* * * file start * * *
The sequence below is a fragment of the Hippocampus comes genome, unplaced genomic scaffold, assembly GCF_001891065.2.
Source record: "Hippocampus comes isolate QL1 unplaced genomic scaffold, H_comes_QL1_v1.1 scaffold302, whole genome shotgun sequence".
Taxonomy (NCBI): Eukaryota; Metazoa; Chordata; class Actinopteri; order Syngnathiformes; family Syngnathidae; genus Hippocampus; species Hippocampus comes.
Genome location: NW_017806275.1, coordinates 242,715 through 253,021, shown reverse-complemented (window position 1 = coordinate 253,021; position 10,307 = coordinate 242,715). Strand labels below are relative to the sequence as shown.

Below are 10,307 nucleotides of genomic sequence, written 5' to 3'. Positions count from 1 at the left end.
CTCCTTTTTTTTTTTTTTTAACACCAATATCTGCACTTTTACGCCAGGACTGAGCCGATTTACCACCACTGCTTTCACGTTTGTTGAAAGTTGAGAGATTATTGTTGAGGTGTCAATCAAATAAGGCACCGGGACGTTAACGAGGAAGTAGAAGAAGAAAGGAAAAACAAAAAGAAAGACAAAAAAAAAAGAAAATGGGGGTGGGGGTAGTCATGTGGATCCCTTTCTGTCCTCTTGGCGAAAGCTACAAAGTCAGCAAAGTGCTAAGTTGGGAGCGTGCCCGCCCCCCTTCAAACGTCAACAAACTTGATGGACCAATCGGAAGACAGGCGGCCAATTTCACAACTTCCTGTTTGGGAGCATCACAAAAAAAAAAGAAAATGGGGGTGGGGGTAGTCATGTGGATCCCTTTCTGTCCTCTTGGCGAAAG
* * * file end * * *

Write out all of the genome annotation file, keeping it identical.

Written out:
The sequence below is a fragment of the Hippocampus comes genome, unplaced genomic scaffold, assembly GCF_001891065.2.
Source record: "Hippocampus comes isolate QL1 unplaced genomic scaffold, H_comes_QL1_v1.1 scaffold302, whole genome shotgun sequence".
Taxonomy (NCBI): Eukaryota; Metazoa; Chordata; class Actinopteri; order Syngnathiformes; family Syngnathidae; genus Hippocampus; species Hippocampus comes.
Genome location: NW_017806275.1, coordinates 242,715 through 253,021, shown reverse-complemented (window position 1 = coordinate 253,021; position 10,307 = coordinate 242,715). Strand labels below are relative to the sequence as shown.

Below are 10,307 nucleotides of genomic sequence, written 5' to 3'. Positions count from 1 at the left end.
CTCCTTTTTTTTTTTTTTTAACACCAATATCTGCACTTTTACGCCAGGACTGAGCCGATTTACCACCACTGCTTTCACGTTTGTTGAAAGTTGAGAGATTATTGTTGAGGTGTCAATCAAATAAGGCACCGGGACGTTAACGAGGAAGTAGAAGAAGAAAGGAAAAACAAAAAGAAAGACAAAAAAAAAAGAAAATGGGGGTGGGGGTAGTCATGTGGATCCCTTTCTGTCCTCTTGGCGAAAGCTACAAAGTCAGCAAAGTGCTAAGTTGGGAGCGTGCCCGCCCCCCTTCAAACGTCAACAAACTTGATGGACCAATCGGAAGACAGGCGGCCAATTTCACAACTTCCTGTTTGGGAGCATCACAAAAAAAAAAGAAAATGGGGGTGGGGGTAGTCATGTGGATCCCTTTCTGTCCTCTTGGCGAAAG